“Fruits each in its season, are the cheapest, most elegant and wholesome dessert you can offer your family or friends, at luncheon or tea. Pastry and plum-pudding should be prohibited by law, from the beginning of June until the end of September.”
‘Breakfast, Luncheon and Tea’
Marion Harland [Mary Virginia Terhune] (1875)
“The dessert, properly prepared, contributes equally to health and comfort; but 'got up' as confectionary too often is, it is not only distasteful to a correct palate, but is deleterious and often actually poisonous.”
‘The Complete Confectioner, Pastry-Cook, and Baker’
by Parkinson, Practical Confectioner (1864)
“Dessert should close the meal gently and not in a pyrotechnic blaze of glory. No cultivated feeder, already well fed, thanks his host for confronting him with a dessert so elaborate that not to eat it is simply rude - like refusing to watch one's host blow up Bloomingdale's.”
Alan Koehler (‘Madison Avenue Cook Book’)
"I prefer to regard a dessert as I would imagine the perfect woman: subtle, a little bittersweet, not blowsy and extrovert. Delicately made up, not highly rouged. Holding back, not exposing everything and, of course, with a flavor that lasts."
Graham Kerr (the Galloping Gourmet) 1960s
"I feel the end approaching. Quick, bring me my dessert, coffee and liqueur."
Brillat-Savarin's great aunt Pierette
"There is no good formal dinner without a dessert of pâtisserie and preserves. The idea of a dinner finishing with the cheese course would be, for me, so incongruous that it would never even cross my mind!"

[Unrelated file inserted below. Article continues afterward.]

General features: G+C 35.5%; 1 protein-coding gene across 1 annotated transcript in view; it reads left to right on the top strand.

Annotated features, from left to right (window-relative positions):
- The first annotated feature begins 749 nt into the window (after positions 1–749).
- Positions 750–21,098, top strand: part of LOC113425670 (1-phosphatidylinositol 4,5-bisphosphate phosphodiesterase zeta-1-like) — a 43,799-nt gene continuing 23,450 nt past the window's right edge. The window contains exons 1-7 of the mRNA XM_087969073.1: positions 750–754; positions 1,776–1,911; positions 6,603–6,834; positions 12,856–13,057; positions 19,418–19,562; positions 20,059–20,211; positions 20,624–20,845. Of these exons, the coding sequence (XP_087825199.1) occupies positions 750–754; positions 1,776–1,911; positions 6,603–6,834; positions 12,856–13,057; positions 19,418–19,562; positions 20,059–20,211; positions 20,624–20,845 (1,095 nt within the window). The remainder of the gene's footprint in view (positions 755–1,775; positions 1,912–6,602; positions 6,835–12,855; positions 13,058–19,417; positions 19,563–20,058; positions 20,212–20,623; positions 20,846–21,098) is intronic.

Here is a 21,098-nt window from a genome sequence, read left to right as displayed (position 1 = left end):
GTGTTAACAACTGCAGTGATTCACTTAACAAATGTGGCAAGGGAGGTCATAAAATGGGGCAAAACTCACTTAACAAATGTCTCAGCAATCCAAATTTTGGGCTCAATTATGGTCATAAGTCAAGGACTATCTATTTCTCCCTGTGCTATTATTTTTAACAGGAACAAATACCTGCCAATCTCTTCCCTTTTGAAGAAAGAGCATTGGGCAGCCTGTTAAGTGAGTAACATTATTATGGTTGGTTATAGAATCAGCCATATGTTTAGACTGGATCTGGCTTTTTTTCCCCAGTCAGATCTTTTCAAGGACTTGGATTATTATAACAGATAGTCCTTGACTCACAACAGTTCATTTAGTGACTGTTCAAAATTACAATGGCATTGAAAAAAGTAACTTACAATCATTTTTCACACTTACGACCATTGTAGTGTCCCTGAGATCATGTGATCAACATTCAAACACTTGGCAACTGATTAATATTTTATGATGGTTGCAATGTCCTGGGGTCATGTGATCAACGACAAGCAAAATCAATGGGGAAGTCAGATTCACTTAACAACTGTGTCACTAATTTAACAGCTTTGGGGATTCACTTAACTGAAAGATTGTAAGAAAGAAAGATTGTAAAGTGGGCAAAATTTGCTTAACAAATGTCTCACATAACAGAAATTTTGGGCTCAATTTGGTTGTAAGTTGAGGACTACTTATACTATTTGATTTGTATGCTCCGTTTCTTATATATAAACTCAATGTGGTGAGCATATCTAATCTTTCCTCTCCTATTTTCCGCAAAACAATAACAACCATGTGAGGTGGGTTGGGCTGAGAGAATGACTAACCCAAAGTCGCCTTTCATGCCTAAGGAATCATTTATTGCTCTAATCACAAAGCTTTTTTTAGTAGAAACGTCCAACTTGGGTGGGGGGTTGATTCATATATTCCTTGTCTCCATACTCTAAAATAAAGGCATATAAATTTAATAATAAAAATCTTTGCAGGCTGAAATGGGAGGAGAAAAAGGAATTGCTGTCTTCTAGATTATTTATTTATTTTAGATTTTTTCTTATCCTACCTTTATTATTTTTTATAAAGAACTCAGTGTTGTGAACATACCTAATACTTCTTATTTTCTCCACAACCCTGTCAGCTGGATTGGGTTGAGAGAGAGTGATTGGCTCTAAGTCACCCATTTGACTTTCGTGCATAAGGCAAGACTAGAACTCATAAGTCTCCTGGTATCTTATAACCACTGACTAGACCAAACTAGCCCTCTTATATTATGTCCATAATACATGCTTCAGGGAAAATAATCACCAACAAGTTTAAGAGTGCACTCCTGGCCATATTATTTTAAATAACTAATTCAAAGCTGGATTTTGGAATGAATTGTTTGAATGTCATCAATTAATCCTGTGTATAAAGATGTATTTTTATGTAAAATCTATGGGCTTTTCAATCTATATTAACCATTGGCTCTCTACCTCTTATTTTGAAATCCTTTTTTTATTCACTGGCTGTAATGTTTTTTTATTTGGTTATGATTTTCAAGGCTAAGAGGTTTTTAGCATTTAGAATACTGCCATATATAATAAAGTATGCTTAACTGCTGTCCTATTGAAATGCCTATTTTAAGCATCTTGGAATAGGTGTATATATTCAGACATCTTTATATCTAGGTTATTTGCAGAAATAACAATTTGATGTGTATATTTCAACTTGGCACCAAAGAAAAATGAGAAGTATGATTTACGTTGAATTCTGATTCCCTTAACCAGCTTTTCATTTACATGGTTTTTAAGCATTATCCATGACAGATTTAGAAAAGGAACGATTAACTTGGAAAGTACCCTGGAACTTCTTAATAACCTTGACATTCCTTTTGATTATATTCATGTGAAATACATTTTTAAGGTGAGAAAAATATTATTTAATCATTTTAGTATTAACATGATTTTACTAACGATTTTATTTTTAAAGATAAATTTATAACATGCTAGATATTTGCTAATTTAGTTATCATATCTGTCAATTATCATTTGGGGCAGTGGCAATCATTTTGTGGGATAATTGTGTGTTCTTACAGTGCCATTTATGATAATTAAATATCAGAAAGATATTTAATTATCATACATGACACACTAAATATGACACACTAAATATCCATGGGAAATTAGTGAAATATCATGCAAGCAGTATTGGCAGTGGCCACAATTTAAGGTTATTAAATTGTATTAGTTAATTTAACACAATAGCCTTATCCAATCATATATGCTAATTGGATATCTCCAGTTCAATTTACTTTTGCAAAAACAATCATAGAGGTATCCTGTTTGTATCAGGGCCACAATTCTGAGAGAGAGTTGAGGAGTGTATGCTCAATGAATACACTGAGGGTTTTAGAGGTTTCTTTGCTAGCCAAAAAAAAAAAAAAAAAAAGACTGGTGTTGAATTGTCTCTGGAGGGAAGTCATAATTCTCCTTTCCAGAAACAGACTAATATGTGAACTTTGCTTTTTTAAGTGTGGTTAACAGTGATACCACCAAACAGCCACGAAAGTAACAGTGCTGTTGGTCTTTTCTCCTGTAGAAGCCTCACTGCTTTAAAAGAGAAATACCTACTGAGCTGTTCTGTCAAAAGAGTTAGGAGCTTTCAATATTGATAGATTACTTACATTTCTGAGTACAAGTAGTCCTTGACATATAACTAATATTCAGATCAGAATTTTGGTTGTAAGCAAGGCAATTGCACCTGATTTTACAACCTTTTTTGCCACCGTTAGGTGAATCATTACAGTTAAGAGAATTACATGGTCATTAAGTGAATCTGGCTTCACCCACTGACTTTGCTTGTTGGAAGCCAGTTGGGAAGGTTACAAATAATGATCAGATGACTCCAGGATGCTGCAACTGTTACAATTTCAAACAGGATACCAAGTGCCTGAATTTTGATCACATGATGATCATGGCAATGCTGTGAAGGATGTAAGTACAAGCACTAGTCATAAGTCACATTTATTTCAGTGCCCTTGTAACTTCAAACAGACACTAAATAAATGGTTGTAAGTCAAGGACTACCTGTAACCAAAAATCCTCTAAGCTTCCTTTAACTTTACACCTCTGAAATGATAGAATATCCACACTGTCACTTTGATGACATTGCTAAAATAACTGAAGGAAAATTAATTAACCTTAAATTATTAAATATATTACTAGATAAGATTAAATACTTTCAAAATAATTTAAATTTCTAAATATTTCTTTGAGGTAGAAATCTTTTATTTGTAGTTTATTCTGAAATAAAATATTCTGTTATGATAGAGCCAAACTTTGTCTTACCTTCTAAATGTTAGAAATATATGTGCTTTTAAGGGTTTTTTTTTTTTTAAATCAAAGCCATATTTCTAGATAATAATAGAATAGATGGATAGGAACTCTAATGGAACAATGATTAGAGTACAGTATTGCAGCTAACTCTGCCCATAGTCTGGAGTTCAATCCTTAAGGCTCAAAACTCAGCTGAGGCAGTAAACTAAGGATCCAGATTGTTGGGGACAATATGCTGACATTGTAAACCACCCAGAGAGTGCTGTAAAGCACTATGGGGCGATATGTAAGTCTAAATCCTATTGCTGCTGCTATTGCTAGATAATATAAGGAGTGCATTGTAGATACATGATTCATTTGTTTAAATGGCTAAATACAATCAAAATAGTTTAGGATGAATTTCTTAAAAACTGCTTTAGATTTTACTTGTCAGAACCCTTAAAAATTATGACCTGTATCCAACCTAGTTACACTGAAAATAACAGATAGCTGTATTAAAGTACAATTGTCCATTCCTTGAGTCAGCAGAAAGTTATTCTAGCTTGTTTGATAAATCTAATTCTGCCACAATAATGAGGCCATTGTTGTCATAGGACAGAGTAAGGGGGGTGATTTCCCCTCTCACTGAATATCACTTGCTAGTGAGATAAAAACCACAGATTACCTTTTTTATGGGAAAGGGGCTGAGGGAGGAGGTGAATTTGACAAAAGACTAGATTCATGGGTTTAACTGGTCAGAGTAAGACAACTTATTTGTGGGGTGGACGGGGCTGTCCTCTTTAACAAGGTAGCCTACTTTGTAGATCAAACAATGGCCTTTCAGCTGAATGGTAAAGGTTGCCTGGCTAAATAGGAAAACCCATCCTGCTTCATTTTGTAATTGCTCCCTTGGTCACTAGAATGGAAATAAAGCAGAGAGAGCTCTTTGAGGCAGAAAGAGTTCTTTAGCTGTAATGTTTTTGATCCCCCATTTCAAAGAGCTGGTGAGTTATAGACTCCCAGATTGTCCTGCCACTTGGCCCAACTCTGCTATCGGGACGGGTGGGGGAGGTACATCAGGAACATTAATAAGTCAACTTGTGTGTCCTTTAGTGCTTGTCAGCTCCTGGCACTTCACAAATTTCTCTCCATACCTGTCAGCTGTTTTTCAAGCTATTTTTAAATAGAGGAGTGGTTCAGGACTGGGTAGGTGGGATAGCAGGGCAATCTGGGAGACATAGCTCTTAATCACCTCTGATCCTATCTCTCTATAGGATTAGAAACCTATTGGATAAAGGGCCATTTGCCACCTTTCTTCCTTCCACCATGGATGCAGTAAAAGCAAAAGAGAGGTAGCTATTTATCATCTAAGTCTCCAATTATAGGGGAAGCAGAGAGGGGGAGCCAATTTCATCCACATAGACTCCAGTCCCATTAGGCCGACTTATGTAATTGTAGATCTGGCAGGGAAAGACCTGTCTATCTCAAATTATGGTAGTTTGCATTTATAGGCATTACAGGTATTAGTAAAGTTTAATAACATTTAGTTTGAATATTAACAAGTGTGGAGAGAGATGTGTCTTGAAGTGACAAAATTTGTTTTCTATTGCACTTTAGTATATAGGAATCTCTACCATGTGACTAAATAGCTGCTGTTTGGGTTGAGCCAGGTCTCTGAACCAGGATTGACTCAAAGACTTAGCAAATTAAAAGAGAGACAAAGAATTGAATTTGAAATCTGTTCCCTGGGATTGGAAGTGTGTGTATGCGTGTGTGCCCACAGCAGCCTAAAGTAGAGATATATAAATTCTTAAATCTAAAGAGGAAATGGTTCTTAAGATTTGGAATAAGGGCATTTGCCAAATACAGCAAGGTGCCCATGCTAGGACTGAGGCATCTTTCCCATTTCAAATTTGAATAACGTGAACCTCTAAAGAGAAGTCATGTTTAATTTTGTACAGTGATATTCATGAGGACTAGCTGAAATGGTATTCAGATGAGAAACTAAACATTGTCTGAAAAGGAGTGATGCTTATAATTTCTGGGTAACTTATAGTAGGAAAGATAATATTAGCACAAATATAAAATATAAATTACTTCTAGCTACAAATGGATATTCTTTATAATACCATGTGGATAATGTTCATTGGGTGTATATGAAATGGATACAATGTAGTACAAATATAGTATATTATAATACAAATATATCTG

Denis (Lahana Denis) (1909-1981)
"The dessert crowns the dinner. To create a fine dessert, one has to combine the skills of a confectioner, a decorator, a painter, an architect, an ice-cream manufacturer, a sculptor, and a florist. The splendour of such creations appeals above all to the eye - the real gourmand admires them without touching them! The magnificence of the dessert should not allow one to forget the cheese. Cheese complements a good dinner and supplements a bad one."
"The wisest choice of dessert is one that is confined to ripe cheese, preserves, and wines that are dry, old, and warm, like sherry. La Chapelle, major-domo of Louis XIII, was of the opinion that any man who sets store by a dessert after a good dinner is a madman who allows his judgment to be affected by his stomach! . . . . The best desserts consist of well-flavored good foods that do not cake long to eat. What could be more suitable than cheese? . . . Take care not to introduce a new course with gâteaux and sweetmeats, which would be bad for digestion, only out of sheer gluttony! However, we are not dogmatic, and we offer the ladies (after the ices) petits fours, morello cherries, and other delicacies."
Maurice des Ombiaux, 'Traite de la table'
“it is, in my view, the duty of an apple to be crisp and crunchable, but a pear should have such a texture as leads to silent consumption.”
Edward Bunyard, 'The Anatomy of Dessert'
“A man who was fond of wine was offered some grapes at dessert after dinner. 'Much obliged', said he, pushing the plate aside; 'I am not accustomed to take my wine in pills.'"
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